Here are 10 things you should know about Dick Foran, born 110 years ago today. He was a singing cowboy star in “B” westerns and a supporting player in other pictures.
Here are 10 things you should know about George E. Stone, born 117 years ago today. This diminutive character actor is a familiar face thanks to (usually) small roles in many classic (and not so classic) films.
Here are 10 things you should know about the great Fred Astaire, born 121 years ago today. For our part, we admire Astaire almost as much for his sartorial panache as for his legendary dancing and singing abilities.
Here are 10 things you should know about Franklin Pangborn, born 131 years ago today. One of the busiest—and most memorable—character actors of the 1930s and ’40s, he’s one of our favorites.
We experienced a true national treasure yesterday during a brief jaunt to Asbury Park, New Jersey. On the aptly named Ocean Avenue (which runs roughly north and south just inland from the beach) resides the Silverball Museum and Pinball Hall of Fame.
The name might make one think this establishment leans to the stuffy side—a museum for pinball, really? What, are the machines protected by velvet ropes with electronic alarms at the ready should anyone reach across?
They are not. Instead, the Silverball is filled with literally dozens of vintage pinball machines (and a dozen or more early video arcade games, for good measure) from the 1950s, ’60s, ’70s and ’80s, all there for the playing after you pay a very reasonable entry fee at the door. No quarters needed—just hit the “new game” button and you’re ready to go. It’s like an all-you-can-eat buffet for pinball buffs.
Naturally, we were drawn to the oldest of the machines—surely you’re not surprised to hear that—and the granddaddy of them all was Knockout, a machine that debuted in 1950. Not only did it feature the typical flippers, bumpers, bells and lights, but if you hit the right doodad at the right time (we never did figure out exactly how it happened), a pair of tiny tin pugilists duke it out in a ring right there in the middle of all the pinball action (there’s a referee there, too, to make sure the Marquess of Queensberry Rules rules are observed).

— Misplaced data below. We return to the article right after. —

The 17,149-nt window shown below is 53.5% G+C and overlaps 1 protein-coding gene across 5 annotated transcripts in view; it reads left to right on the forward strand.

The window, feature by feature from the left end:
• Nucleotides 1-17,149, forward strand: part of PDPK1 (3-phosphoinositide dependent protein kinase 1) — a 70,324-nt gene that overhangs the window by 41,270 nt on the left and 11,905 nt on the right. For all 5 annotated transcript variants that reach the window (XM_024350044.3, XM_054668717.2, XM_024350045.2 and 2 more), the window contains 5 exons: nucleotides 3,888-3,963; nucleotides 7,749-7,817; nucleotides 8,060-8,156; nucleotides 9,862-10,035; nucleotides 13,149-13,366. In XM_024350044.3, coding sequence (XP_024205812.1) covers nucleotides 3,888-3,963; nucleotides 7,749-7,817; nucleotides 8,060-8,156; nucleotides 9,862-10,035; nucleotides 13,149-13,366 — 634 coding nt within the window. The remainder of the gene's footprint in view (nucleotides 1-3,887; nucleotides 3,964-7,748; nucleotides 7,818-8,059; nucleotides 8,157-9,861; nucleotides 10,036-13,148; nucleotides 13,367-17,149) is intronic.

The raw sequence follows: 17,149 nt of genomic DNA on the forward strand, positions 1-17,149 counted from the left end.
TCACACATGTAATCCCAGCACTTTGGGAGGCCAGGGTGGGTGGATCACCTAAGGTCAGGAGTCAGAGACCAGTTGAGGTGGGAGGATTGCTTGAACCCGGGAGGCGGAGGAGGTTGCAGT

Other games from the 1950s that we took a crack at included Hawaiian Beauty (1954), Lightning Ball (1959) and Rocket (1959).
But our most thrilling moment of the afternoon was when we came across El Dorado, a game we spent hours (and untold quarters) playing in college (it was the lone pinball machine in our dorm center). We were convinced back in the day that it was a really old game, but no, it turns out it was only two or three years old at the time, having debuted in 1975. After more than 35 years, encountering this game again was like reuniting with a dear old friend.
If you find yourself within an hour’s drive of Asbury Park—heck, within two or three hours’ drive—and you have even a passing interest in vintage pinball machines, you owe it to yourself to spend the afternoon at the Silverball. Believe us, you will thank us for the recommendation.